Catholic priests in Western Australia will be forced to break the seal of the confession to report child sexual abuse, with the McGowan Government set to introduce mandatory reporting laws. Source: The West Australian.
But the laws put the government on a collision course with Rome, with the Church standing firm in its refusal to change rules around the sacred rite.
Child Protection Minister Simone McGuirk said legislation would be introduced in the second half of this year to amend the Children and Community Services Act to require ministers of religion to report child sexual abuse, including where they have gained this knowledge through religious confession.
“Priests who believe child sex abuse is occurring should report it and they should be held accountable if they fail to do so,” she said.
Religious officials found guilty of failing to report would face a maximum penalty of $6000 but, more crucially, would be saddled with a criminal record and likely banned from working with children.
The changes follow recommendations by the royal commission into institutional child abuse, which suggested the confessional seal was a factor in allowing abuse to go unreported.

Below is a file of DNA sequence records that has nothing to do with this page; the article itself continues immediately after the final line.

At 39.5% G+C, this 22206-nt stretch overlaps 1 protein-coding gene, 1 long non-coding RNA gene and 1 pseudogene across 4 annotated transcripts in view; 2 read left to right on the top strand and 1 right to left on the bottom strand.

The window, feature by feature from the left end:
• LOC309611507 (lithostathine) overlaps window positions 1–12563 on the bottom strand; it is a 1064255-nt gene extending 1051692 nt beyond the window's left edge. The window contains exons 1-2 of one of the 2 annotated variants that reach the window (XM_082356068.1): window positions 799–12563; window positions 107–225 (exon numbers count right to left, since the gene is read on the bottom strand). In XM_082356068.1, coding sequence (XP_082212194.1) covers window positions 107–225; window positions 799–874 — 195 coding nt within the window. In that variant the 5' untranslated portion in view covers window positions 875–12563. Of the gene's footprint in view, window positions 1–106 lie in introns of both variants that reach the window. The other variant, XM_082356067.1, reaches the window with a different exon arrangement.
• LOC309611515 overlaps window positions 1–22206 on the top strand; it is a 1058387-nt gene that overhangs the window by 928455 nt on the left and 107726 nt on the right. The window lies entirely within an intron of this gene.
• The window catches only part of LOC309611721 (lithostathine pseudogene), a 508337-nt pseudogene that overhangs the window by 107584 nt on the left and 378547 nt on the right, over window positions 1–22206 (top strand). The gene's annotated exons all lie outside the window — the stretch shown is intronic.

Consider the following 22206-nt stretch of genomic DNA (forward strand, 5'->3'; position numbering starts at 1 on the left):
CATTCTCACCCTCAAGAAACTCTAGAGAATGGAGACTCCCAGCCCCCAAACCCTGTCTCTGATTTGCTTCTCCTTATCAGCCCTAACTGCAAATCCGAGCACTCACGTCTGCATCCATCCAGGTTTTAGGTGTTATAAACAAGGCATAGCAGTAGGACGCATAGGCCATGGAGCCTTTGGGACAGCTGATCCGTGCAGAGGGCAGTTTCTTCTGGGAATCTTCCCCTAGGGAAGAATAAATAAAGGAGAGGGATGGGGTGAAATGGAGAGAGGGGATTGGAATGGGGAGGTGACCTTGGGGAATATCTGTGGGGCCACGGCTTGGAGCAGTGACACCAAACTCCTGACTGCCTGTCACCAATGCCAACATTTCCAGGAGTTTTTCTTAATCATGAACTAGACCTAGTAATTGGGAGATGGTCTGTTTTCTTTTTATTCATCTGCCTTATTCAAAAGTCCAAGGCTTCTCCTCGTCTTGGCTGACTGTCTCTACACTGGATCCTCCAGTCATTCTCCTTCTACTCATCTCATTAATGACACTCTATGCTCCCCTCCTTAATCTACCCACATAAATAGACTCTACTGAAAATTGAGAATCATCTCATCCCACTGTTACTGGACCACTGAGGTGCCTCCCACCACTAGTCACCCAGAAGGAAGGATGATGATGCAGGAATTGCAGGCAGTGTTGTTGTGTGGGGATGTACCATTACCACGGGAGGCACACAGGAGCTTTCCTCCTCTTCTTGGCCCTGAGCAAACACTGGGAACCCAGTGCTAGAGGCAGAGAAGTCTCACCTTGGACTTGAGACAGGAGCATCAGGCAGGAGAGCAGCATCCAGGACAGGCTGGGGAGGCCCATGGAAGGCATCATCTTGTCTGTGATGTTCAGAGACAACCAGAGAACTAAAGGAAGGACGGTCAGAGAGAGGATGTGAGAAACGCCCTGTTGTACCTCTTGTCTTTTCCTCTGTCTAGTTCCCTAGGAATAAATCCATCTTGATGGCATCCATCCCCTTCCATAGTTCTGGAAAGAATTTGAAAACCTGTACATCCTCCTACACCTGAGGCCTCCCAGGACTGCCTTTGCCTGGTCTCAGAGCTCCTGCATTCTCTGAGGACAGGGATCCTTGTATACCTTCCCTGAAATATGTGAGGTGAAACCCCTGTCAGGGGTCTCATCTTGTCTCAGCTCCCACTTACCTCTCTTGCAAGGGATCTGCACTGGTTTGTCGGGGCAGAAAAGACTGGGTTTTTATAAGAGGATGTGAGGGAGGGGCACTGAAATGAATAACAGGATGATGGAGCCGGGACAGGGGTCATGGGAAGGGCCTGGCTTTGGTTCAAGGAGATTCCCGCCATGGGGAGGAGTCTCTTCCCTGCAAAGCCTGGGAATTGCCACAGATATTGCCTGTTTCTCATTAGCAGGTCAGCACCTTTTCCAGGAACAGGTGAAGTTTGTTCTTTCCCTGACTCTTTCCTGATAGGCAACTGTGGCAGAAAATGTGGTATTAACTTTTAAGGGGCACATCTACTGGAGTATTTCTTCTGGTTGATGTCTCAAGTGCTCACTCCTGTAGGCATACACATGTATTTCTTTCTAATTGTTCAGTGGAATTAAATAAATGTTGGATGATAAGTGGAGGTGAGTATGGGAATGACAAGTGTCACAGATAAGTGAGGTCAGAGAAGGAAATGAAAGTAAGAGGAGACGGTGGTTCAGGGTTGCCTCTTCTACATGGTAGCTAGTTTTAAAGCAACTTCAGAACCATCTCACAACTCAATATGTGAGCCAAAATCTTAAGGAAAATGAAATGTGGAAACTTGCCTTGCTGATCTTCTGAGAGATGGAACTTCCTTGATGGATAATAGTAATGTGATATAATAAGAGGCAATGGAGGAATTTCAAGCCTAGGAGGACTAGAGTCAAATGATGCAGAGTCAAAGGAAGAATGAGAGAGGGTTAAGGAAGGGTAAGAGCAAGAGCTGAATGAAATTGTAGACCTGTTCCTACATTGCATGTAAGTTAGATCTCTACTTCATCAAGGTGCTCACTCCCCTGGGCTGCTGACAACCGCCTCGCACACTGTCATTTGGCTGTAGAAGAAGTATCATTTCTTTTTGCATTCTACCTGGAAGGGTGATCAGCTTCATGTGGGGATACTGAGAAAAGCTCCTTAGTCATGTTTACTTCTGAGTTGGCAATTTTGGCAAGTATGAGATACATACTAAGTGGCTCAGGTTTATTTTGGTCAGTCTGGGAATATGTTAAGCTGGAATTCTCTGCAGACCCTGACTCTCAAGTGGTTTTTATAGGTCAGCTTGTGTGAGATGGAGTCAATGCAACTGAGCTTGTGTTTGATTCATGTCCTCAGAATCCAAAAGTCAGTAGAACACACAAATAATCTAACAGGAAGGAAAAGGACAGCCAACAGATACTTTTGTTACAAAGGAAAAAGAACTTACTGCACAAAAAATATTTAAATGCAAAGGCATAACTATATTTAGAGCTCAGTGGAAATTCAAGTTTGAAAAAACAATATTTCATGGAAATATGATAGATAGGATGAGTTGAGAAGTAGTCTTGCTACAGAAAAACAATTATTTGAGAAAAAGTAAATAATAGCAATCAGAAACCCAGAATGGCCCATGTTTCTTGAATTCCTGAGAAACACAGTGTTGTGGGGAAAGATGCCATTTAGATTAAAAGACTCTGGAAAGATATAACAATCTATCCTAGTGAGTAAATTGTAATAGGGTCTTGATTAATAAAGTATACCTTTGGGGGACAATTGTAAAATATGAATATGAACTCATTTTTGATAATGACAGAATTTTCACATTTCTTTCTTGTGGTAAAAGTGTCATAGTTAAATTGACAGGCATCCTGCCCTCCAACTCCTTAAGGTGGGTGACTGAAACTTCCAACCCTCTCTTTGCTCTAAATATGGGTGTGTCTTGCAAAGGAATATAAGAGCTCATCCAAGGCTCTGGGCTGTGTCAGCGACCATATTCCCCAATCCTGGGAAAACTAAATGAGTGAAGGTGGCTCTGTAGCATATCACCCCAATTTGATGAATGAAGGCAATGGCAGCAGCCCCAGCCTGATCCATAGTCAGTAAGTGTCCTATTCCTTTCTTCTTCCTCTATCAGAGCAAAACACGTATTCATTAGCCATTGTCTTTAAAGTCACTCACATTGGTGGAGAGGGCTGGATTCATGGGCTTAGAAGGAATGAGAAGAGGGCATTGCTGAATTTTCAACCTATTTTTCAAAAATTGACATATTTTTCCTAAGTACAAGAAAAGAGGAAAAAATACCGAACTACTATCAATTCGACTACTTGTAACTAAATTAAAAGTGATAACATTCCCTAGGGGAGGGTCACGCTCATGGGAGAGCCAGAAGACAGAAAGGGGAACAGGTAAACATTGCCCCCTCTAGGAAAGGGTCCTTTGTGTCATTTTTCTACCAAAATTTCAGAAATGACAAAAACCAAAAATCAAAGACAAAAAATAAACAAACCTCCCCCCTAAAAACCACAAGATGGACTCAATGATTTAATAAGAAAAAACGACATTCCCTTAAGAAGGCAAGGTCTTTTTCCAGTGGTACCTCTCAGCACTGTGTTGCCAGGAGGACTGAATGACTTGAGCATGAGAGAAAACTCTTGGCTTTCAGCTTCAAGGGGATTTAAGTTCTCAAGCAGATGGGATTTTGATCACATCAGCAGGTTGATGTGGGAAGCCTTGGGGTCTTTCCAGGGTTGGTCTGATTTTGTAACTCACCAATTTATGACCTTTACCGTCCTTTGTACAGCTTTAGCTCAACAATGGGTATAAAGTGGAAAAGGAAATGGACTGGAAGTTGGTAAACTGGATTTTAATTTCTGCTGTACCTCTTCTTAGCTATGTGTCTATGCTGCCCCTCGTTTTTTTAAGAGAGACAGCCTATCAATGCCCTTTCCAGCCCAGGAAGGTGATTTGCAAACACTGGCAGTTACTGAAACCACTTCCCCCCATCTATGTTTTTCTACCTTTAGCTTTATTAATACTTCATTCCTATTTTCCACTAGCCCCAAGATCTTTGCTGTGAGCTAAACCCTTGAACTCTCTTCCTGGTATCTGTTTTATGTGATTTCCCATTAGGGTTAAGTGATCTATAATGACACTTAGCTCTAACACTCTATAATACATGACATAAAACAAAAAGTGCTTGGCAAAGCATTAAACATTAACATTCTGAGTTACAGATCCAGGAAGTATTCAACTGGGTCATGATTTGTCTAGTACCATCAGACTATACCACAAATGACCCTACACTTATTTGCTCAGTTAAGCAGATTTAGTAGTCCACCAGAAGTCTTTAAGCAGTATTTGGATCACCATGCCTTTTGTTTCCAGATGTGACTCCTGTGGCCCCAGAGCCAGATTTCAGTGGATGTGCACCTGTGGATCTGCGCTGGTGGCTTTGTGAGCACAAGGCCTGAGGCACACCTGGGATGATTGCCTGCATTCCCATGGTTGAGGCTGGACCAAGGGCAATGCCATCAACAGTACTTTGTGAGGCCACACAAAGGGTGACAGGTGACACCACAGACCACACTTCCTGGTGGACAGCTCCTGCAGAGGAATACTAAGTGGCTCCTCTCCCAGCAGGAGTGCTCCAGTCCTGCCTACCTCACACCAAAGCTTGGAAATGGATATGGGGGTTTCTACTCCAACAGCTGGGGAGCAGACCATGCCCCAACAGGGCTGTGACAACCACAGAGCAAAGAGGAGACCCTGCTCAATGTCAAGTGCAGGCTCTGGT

The Church has already said it will not change secrecy laws around confession. Perth Catholic Archbishop Timothy Costelloe warned last year that under canon law, a priest faced excommunication for violating the seal. He has said if the law was changed, a child abuser would simply not go to confession.
The Northern Territory and South Australia already require ministers of religion to report child sexual abuse. The ACT and Tasmania are also changing laws.
The new reporting requirements would apply to all religious officials including priests, ministers, imams, rabbis, pastors and Salvation Army officers.
Mandatory reporting laws already apply to other professionals working with children, including doctors and teachers.
New legislation to force WA Catholic priests to report child sexual abuse (The West Australian)